Paralyzed from the chest down and now in a wheel chair, Robbie Case testified in District Court Wednesday giving his account of the events that led to his shooting in September.

Accused of shooting Case is Mark Abshire. He is charged with shooting with intent to kill.

Two witnesses for the prosecution testified at his preliminary hearing which was continued to March 28.

Case and Sheriff’s Chief Investigator Darrin Hester testified in front of Judge Joe Smith, telling how the alleged crime occurred and what witnesses stated at the scene.

An emotional Case described two bullets that entered his body that night after what appears to be a confrontation between neighbors during Labor Day Weekend 2007.

“The first shot hurt. It wasn’t that bad,” a tearful Case told the court. “The second shot — I felt my body go numb and I couldn’t move.

“At that point, I thought I was dying.”

Case described the first shot, allegedly fired by Abshire, as entering his chest and exiting his body near his collar bone. The second shot was what Case said caused him to become paralyzed, as it entered his spine.

“The bullet is still in my spine because they can’t remove it,” Case said. He added that he spent one month in a Tulsa hospital and then several months in rehabilitation.

The accounts of what occurred that night include Case’s family and friends participating in what he described as four-wheeling in two Jeeps before returning to his neighborhood where the confrontation and eventual shooting occurred.

According to Case, he and two passengers were in his Jeep while his uncle and another passenger were driving ahead in a second Jeep. The two vehicles were driving through the neighborhood of Cedar Bluff, off Highway 20 west of Claremore. Case said he and his wife had invited some friends over that evening for a barbeque and were drinking beer.

While driving to his home, Case said he heard people at the Abshire home “yelling stuff at us” when one of his passengers said something had been thrown at the vehicle. Case said he turned the Jeep around to “find out why they were yelling at us.”

Abshire told deputies that Case and his passengers had sped through the neighborhood earlier that night and had yelled at him and his guests. That’s when he stated he retrieved a can of Mace and a handgun before returning outside.

Case testified that he heard the Abshires and their guests yelling “stop,” and “slow down” when they drove back through the neighborhood around midnight. But later changed his testimony stating he did not know what was being yelled.

In the next few minutes in front of the Abshire home, where Case had stopped his Jeep and his uncle and his passenger had returned, Case said things got out of hand.

“I stayed in the car, and I could hear a lot of yelling behind the Jeep,” Case said. “Then I heard one of my friends and family say they had been sprayed with Mace. That’s when I got out of the car, took my shirt off and covered my face.”

Case said he thought Abshire had attempted to Mace him as well, but “it didn’t affect me because I had my shirt over my face.” Once out of the car, Case said Abshire met him with a spotlight in his face and what he thought was a can of Mace, and took action.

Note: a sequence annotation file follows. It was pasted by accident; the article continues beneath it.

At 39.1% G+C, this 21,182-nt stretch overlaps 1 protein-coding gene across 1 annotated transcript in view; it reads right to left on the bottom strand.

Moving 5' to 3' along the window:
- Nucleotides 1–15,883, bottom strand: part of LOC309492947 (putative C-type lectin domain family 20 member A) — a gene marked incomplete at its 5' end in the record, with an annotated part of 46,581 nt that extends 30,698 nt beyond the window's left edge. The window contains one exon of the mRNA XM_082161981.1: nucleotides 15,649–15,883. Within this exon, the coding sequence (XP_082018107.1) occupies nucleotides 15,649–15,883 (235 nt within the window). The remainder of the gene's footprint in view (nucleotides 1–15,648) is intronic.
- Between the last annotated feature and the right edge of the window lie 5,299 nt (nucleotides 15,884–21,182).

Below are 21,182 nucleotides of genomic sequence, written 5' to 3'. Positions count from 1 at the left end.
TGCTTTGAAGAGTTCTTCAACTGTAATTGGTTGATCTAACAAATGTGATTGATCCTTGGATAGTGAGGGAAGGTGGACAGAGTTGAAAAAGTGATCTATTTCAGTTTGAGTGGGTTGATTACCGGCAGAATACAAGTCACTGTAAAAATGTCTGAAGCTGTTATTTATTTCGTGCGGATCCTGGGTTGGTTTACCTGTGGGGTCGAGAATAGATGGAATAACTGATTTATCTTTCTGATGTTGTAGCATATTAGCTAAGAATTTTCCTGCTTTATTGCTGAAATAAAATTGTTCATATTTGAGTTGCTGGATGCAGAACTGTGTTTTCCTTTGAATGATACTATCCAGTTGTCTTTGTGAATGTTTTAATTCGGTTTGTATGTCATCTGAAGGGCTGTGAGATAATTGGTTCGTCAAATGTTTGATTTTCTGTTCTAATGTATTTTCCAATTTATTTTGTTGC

“I ran and tackled him and took him to the ground,” Case testified. “Then (Abshire) got up, and I was laying half in the culvert there at the driveway and half in the driveway. That’s when he fired the first shot that went into my chest.

“I turned over and tried to crawl away and that’s when the second shot hit me in the back.” Case said that at that point, Abshire was standing in his driveway.

Defense attorney Jack Gordon Jr. maintains his client had a right to use his .40-caliber handgun that night, being on his own property and protecting himself and others at his home, including three children.

Gordon said before the hearing that Abshire should not have been charged and arrested because he was protecting himself and referred to the “stand your ground law” that states a person, “has no duty to retreat and has the right to stand his or her ground and meet force with force, including deadly force, if he or she reasonably believes it is necessary to do so to prevent death or grat bodily harm ... or to prevent the commission of a forcible felony.”

In addition, the state statute protects the person using force in the above stated manner from criminal prosecution and civil action.

During cross-examination of Hester, Gordon mentioned the law.

“Are you familiar with the stand your ground law,” Gordon asked. Hester acknowledged he was.

“Yet you still chose to arrest Mr. Abshire?” Gordon asked.

“Yes, I did,” Hester replied.

Hester also testified that even though other officers and investigators at the scene had questioned witnesses, he did not know whether written statements had been taken or if reports had been filed by those officers. Gordon maintains some of the witness statements were not written and were not reflected in the case file.

Hester added that none of the officers interviewed the guests at the Abshire house that night until a later date. Case was also not interviewed that night, but several days later, when he was able to speak from his hospital bed.

When the preliminary hearing continues March 28, Smith will decide whether a new charge of maiming will be added to Abshire’s case. Assistant District Attorney Jenny Sanbrano made a motion to add the new charge Wednesday due to testimony from Case at the hearing.

In addition, Gordon said he plans to call several of the state’s witnesses — namely passengers in the Case vehicle — to testify to their written statements, which he says differ from Case’s testimony.